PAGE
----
A dog owner has been charged after the discovery of a dead kiwi in the Coromandel last year.
The remains of the kiwi were found on a private property near Papa Aroha coastal forest - a known kiwi habitat - in July.
Two dogs had been linked to the death by DNA, the Department of Conservation said.
The department's acting operations manager in Whitianga, David Agnew, said charges were laid against the dogs' owner under the Dog Control Act and they would appear in the Thames District Court next month.
Eight kiwi were killed by dogs in the Coromandel last year.
Dogs were also a major killer of kiwi in Northland, and a Northland dog owner would appear in the Kaikohe District next month over a similar incident in July 2018.
"Dog attacks on kiwi undermine significant long-term investment and work by DOC and its stakeholders and partners to protect these important birds," Mr Agnew said.
"Incidents like these can be devastating both for the birds' population, and also the many people who commit time and energy to kiwi protection. Kiwi deaths from dog attacks are even more tragic because they can be prevented."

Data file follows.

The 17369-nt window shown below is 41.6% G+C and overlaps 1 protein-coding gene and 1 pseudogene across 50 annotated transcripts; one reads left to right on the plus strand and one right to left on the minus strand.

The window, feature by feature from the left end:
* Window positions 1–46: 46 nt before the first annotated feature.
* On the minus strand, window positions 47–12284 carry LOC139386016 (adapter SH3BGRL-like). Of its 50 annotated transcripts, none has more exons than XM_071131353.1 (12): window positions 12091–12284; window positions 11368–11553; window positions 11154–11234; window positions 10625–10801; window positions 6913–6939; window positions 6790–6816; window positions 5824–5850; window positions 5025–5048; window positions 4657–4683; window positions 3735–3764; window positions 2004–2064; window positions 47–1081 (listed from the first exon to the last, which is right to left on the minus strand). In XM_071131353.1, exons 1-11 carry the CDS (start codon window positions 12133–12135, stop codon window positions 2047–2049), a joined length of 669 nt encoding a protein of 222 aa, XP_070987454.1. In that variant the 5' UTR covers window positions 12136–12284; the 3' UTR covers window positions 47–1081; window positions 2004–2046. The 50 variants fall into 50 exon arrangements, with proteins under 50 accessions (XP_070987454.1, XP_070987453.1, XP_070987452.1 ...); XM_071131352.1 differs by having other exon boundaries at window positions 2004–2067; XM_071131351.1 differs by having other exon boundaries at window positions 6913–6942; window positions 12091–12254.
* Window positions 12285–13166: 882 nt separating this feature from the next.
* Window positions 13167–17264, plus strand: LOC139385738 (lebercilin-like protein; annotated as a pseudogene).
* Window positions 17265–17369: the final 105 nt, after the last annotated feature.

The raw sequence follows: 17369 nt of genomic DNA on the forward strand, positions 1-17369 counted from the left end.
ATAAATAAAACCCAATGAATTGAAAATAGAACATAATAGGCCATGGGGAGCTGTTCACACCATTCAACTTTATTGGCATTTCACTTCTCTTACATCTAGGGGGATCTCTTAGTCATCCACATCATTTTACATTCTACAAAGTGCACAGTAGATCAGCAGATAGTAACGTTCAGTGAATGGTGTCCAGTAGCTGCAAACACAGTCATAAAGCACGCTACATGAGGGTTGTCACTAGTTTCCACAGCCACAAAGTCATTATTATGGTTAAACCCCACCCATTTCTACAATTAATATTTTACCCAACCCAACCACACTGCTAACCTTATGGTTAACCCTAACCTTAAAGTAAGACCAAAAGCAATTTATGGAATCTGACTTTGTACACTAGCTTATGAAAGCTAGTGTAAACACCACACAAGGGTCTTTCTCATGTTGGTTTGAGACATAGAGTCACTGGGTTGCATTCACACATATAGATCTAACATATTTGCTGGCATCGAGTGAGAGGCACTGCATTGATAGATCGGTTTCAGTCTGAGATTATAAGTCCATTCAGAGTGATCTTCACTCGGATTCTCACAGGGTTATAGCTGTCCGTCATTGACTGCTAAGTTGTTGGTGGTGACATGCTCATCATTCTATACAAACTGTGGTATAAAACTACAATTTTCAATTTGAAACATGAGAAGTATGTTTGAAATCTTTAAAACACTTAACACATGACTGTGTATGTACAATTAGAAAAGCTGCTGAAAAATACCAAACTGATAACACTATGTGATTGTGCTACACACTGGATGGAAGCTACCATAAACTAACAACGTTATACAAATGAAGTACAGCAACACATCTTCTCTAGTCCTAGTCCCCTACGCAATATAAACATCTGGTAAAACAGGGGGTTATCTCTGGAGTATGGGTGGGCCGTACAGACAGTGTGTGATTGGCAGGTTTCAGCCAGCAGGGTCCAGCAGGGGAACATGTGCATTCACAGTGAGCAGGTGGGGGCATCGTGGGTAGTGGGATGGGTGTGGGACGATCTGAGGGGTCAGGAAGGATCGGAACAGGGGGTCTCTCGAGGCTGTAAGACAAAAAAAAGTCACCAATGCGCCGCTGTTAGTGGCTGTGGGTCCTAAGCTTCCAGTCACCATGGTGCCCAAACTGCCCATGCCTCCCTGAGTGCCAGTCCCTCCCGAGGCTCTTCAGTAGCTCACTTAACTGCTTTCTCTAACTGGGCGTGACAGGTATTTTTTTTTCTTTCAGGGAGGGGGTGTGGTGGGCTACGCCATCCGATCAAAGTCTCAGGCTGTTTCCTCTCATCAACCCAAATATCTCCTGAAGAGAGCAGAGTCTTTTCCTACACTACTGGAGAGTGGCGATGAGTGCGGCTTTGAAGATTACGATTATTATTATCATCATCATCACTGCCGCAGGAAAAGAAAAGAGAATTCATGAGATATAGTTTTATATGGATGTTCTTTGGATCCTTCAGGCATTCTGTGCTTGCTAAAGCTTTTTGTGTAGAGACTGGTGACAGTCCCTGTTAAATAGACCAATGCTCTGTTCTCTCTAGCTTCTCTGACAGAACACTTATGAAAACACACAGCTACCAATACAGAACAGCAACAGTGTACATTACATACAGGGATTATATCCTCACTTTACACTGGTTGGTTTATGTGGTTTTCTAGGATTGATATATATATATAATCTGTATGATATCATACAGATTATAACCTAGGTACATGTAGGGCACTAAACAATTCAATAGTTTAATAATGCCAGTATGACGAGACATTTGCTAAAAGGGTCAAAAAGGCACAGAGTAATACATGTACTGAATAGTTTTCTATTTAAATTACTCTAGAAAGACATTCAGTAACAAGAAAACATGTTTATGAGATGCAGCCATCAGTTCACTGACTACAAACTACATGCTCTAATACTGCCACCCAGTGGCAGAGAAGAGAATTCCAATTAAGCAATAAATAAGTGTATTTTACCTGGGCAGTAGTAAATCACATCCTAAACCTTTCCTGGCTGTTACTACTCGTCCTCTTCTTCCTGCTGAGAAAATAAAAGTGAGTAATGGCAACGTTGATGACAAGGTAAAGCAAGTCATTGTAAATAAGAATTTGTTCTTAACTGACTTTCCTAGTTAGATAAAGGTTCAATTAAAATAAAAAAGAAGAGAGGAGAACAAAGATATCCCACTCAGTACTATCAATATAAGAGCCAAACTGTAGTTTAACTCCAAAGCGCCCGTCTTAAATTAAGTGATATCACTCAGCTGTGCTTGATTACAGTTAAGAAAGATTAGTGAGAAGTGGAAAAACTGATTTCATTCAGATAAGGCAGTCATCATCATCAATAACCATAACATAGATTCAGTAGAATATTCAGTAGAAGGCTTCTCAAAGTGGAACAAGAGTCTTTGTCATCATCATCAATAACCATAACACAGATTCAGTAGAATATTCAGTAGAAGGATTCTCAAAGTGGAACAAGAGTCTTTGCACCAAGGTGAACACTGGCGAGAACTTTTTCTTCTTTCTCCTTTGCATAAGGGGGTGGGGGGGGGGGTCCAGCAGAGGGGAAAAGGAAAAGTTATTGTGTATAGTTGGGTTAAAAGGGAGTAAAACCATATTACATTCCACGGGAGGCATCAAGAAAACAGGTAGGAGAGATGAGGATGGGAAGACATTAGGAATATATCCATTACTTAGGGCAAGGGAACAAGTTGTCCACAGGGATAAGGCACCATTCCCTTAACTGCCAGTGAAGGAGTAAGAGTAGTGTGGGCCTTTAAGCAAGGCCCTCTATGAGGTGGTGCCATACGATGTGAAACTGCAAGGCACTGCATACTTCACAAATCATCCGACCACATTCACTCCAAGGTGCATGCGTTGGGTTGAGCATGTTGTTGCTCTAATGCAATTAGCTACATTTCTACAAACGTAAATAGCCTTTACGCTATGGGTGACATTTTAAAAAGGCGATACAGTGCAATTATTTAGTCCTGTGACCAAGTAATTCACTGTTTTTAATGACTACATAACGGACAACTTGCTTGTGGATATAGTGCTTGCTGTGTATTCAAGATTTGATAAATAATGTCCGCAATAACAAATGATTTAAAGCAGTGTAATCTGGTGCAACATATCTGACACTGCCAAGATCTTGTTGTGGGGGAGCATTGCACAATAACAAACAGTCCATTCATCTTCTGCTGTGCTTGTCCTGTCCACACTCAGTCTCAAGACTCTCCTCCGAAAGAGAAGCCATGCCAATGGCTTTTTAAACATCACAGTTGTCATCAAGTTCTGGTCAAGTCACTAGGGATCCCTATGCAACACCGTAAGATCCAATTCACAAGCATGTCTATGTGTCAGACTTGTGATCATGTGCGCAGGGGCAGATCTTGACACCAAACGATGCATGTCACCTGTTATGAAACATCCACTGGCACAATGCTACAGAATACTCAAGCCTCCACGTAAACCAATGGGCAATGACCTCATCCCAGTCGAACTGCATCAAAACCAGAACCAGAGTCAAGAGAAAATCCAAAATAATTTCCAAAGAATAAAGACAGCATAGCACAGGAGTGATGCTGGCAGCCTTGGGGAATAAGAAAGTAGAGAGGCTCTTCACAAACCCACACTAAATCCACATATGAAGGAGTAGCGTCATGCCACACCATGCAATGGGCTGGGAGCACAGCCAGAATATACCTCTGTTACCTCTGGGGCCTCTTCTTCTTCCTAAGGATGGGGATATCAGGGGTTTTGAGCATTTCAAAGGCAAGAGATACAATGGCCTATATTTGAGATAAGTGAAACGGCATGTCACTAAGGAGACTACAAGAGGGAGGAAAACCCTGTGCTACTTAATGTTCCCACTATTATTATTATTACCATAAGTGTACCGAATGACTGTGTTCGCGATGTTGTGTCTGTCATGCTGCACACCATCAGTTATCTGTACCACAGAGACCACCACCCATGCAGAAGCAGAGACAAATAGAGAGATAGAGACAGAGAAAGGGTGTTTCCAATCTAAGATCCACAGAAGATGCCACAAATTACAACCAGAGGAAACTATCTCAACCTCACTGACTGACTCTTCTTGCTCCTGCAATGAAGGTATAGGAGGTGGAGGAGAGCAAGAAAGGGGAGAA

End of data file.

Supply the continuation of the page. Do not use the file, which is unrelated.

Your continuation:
The department urged dog owners near kiwi habitats to keep their dogs tied up at night when kiwi were active, and keep them on a leash in kiwi environments.
Dog owners could also put their animals through kiwi aversion training, and details of those courses were available from local DOC offices.
The department's national compliance manager, Marta Lang Silveira, said the department took its compliance and legislative responsibilities seriously as it strives to protect the country's native species.
Dog owners had a key role to play in ensuring species like kiwi could survive in their natural habitats, she said.
DOC would file charges under the Dog Control Act where there was evidence dogs have killed kiwi, she said.
The maximum penalty the court could impose was a $20,000 fine or up to three years in jail, and an order for the dogs to be destroyed.
Anyone who saw a roaming dog on public conservation land was urged to report it to 0800 DOC HOT.